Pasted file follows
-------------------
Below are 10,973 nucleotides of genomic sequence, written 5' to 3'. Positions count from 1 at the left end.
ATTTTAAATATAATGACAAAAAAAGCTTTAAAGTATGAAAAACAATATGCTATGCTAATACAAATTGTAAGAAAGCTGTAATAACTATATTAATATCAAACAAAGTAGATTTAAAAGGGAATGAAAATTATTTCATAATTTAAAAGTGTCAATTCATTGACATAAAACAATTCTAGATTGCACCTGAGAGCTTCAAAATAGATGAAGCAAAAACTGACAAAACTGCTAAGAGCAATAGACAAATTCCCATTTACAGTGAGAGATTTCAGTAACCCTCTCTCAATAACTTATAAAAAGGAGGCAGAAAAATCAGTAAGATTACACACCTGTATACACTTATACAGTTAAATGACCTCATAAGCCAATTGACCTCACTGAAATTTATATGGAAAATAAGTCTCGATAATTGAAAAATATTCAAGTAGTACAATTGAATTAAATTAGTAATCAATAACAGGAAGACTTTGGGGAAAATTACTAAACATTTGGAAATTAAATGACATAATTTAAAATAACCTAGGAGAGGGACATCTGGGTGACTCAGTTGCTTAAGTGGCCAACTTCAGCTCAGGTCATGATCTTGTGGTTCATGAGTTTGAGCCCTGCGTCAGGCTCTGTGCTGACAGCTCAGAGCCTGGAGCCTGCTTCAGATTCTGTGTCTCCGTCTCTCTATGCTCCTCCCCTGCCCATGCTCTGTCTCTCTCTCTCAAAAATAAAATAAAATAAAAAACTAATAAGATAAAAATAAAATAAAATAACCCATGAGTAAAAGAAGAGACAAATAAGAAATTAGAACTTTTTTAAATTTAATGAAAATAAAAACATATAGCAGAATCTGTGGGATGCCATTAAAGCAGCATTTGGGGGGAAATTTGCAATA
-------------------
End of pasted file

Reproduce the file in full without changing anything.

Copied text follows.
Below are 10,973 nucleotides of genomic sequence, written 5' to 3'. Positions count from 1 at the left end.
ATTTTAAATATAATGACAAAAAAAGCTTTAAAGTATGAAAAACAATATGCTATGCTAATACAAATTGTAAGAAAGCTGTAATAACTATATTAATATCAAACAAAGTAGATTTAAAAGGGAATGAAAATTATTTCATAATTTAAAAGTGTCAATTCATTGACATAAAACAATTCTAGATTGCACCTGAGAGCTTCAAAATAGATGAAGCAAAAACTGACAAAACTGCTAAGAGCAATAGACAAATTCCCATTTACAGTGAGAGATTTCAGTAACCCTCTCTCAATAACTTATAAAAAGGAGGCAGAAAAATCAGTAAGATTACACACCTGTATACACTTATACAGTTAAATGACCTCATAAGCCAATTGACCTCACTGAAATTTATATGGAAAATAAGTCTCGATAATTGAAAAATATTCAAGTAGTACAATTGAATTAAATTAGTAATCAATAACAGGAAGACTTTGGGGAAAATTACTAAACATTTGGAAATTAAATGACATAATTTAAAATAACCTAGGAGAGGGACATCTGGGTGACTCAGTTGCTTAAGTGGCCAACTTCAGCTCAGGTCATGATCTTGTGGTTCATGAGTTTGAGCCCTGCGTCAGGCTCTGTGCTGACAGCTCAGAGCCTGGAGCCTGCTTCAGATTCTGTGTCTCCGTCTCTCTATGCTCCTCCCCTGCCCATGCTCTGTCTCTCTCTCTCAAAAATAAAATAAAATAAAAAACTAATAAGATAAAAATAAAATAAAATAACCCATGAGTAAAAGAAGAGACAAATAAGAAATTAGAACTTTTTTAAATTTAATGAAAATAAAAACATATAGCAGAATCTGTGGGATGCCATTAAAGCAGCATTTGGGGGGAAATTTGCAATA